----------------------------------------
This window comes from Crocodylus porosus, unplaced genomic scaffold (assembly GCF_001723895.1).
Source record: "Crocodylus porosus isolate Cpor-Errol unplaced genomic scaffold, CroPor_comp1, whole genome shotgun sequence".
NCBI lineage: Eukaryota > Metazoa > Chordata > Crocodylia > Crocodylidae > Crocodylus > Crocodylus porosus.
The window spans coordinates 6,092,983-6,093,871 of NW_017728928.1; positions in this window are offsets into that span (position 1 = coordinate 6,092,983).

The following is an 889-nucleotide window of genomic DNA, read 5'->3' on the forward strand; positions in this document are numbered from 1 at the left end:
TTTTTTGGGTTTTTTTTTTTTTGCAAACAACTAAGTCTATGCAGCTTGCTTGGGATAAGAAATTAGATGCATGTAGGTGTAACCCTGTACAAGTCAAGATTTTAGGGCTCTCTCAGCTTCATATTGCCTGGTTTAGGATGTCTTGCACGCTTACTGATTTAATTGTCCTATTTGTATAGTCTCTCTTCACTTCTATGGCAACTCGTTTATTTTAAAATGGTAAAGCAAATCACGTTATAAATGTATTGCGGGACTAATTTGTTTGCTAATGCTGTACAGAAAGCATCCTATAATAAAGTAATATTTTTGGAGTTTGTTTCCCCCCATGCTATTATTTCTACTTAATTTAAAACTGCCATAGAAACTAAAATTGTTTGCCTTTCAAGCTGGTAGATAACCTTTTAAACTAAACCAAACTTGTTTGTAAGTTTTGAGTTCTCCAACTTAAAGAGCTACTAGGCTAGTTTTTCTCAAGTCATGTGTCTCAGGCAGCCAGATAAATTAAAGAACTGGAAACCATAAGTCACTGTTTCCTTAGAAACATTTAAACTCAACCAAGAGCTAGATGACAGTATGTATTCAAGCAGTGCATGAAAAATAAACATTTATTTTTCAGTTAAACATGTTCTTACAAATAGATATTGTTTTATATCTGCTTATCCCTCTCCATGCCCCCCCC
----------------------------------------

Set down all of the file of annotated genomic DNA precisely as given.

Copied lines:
This window comes from Crocodylus porosus, unplaced genomic scaffold (assembly GCF_001723895.1).
Source record: "Crocodylus porosus isolate Cpor-Errol unplaced genomic scaffold, CroPor_comp1, whole genome shotgun sequence".
NCBI lineage: Eukaryota > Metazoa > Chordata > Crocodylia > Crocodylidae > Crocodylus > Crocodylus porosus.
The window spans coordinates 6,092,983-6,093,871 of NW_017728928.1; positions in this window are offsets into that span (position 1 = coordinate 6,092,983).

The following is an 889-nucleotide window of genomic DNA, read 5'->3' on the forward strand; positions in this document are numbered from 1 at the left end:
TTTTTTGGGTTTTTTTTTTTTTGCAAACAACTAAGTCTATGCAGCTTGCTTGGGATAAGAAATTAGATGCATGTAGGTGTAACCCTGTACAAGTCAAGATTTTAGGGCTCTCTCAGCTTCATATTGCCTGGTTTAGGATGTCTTGCACGCTTACTGATTTAATTGTCCTATTTGTATAGTCTCTCTTCACTTCTATGGCAACTCGTTTATTTTAAAATGGTAAAGCAAATCACGTTATAAATGTATTGCGGGACTAATTTGTTTGCTAATGCTGTACAGAAAGCATCCTATAATAAAGTAATATTTTTGGAGTTTGTTTCCCCCCATGCTATTATTTCTACTTAATTTAAAACTGCCATAGAAACTAAAATTGTTTGCCTTTCAAGCTGGTAGATAACCTTTTAAACTAAACCAAACTTGTTTGTAAGTTTTGAGTTCTCCAACTTAAAGAGCTACTAGGCTAGTTTTTCTCAAGTCATGTGTCTCAGGCAGCCAGATAAATTAAAGAACTGGAAACCATAAGTCACTGTTTCCTTAGAAACATTTAAACTCAACCAAGAGCTAGATGACAGTATGTATTCAAGCAGTGCATGAAAAATAAACATTTATTTTTCAGTTAAACATGTTCTTACAAATAGATATTGTTTTATATCTGCTTATCCCTCTCCATGCCCCCCCC